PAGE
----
The huge burst of energy, which has startled scientists with its strength, is thought to have originated over 500 mega-parsecs or one-and-a-half billion light years from earth.
A TEAM of American astronomers has detected a huge burst of radio energy from deep space while using the Parkes radio telescope in NSW
Professor Matthew Bailes of Swinburne University in Melbourne said that the burst was unusual as this kind of activity was usually very faint at such extreme distances.
"Normally the kind of cosmic activity we're looking for at this distance would be very faint but this was so bright that it saturated the equipment," he said in a statement.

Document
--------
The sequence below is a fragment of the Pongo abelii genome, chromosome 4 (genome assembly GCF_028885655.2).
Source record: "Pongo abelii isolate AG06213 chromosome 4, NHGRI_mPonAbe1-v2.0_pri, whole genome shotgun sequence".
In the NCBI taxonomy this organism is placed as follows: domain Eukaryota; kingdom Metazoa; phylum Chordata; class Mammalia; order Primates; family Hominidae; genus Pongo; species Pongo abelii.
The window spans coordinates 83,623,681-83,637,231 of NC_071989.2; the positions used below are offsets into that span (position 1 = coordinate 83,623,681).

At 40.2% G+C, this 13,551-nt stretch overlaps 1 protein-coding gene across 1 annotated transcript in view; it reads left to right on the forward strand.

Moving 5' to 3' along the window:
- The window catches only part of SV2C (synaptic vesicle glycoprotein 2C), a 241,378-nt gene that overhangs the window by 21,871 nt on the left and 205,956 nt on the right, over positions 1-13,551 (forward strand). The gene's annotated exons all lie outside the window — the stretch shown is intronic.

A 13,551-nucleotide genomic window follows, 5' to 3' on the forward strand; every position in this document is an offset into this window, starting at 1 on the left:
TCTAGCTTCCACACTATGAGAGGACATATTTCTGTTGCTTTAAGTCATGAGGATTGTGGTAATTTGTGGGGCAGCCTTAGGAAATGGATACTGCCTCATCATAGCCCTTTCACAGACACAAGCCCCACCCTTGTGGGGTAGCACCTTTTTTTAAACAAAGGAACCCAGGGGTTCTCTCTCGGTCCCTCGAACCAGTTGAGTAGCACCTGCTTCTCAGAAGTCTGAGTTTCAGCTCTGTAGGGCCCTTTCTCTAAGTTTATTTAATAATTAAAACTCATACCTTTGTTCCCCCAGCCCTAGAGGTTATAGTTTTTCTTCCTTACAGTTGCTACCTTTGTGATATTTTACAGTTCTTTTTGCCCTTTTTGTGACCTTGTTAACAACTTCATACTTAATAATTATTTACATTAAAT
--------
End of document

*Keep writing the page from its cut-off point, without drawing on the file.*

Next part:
The burst of energy, which lasted for only five milliseconds, was so strong that when it was first detected six years ago it was dismissed as man-made interference.
The significance of the burst was discovered by David Narkevik, an undergraduate from West Viginia University, when he re-analysed the six-year-old data collected at Parkes.
Lead researcher Assistant Professor Duncan Lorimer from West Virginia University said that the burst may have been a result of two stars colliding or the death of a black hole.
"The burst may have been produced by an exotic event such as the collision of two neutron stars or be the last gasp of a black hole as it evaporates completely," he said.
The amount of energy thrown out by the burst was 10exp33 joules or the equivalent to the amount of energy that around 185.3 billion average Australian homes would use in a year.